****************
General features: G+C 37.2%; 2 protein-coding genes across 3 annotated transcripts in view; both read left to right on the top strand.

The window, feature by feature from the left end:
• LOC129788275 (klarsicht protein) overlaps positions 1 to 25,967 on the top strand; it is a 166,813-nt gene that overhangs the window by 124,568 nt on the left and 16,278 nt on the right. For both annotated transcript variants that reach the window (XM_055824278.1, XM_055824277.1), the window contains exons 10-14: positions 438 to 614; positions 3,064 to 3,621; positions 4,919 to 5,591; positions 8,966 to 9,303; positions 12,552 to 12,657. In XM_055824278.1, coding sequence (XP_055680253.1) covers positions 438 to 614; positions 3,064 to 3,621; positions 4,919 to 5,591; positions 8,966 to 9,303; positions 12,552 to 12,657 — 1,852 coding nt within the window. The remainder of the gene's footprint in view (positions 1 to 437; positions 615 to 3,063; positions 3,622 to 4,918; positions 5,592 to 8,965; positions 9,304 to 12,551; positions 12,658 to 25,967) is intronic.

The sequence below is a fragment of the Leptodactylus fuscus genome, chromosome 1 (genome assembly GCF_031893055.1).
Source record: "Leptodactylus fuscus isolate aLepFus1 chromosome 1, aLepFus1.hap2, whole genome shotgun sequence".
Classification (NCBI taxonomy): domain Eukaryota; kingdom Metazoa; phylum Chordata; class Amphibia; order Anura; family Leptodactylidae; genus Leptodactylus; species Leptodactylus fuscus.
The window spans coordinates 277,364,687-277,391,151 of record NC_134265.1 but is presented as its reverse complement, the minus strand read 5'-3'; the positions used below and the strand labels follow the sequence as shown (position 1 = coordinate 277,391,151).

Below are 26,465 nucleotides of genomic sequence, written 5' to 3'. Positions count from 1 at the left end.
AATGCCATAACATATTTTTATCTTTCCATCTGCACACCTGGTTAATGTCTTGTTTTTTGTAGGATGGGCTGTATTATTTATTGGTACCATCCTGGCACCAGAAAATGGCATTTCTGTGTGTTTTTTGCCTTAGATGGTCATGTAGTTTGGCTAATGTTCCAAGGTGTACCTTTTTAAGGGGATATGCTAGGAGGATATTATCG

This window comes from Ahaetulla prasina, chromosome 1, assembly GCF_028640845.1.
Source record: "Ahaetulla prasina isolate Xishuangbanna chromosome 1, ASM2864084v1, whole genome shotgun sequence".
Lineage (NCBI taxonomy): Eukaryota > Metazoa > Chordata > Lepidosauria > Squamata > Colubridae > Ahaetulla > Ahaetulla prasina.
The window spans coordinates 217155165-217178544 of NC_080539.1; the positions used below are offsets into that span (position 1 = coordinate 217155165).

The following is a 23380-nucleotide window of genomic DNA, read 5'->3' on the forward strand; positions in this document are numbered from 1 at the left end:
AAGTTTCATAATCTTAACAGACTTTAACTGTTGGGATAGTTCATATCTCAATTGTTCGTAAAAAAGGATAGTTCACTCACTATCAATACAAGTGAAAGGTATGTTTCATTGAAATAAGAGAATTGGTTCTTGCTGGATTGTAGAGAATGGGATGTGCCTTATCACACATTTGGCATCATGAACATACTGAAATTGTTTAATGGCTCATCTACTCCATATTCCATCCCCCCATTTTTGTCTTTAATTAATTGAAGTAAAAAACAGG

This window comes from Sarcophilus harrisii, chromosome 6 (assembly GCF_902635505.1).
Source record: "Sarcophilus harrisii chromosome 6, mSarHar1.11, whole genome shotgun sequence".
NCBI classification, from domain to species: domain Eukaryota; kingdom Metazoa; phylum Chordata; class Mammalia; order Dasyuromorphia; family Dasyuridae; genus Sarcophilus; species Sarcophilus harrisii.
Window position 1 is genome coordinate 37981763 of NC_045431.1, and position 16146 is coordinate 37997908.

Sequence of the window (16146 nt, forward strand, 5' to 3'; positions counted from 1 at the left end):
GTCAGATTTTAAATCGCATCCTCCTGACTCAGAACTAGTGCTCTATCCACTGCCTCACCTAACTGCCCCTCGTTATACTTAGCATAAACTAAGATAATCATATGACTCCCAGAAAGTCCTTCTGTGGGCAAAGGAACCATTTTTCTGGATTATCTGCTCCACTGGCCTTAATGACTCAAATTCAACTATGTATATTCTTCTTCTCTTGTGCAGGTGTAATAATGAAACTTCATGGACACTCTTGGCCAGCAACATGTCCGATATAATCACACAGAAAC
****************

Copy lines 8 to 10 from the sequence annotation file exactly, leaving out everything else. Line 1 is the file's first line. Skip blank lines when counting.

Below are 26,465 nucleotides of genomic sequence, written 5' to 3'. Positions count from 1 at the left end.
AATGCCATAACATATTTTTATCTTTCCATCTGCACACCTGGTTAATGTCTTGTTTTTTGTAGGATGGGCTGTATTATTTATTGGTACCATCCTGGCACCAGAAAATGGCATTTCTGTGTGTTTTTTGCCTTAGATGGTCATGTAGTTTGGCTAATGTTCCAAGGTGTACCTTTTTAAGGGGATATGCTAGGAGGATATTATCG

This window comes from Ahaetulla prasina, chromosome 1, assembly GCF_028640845.1.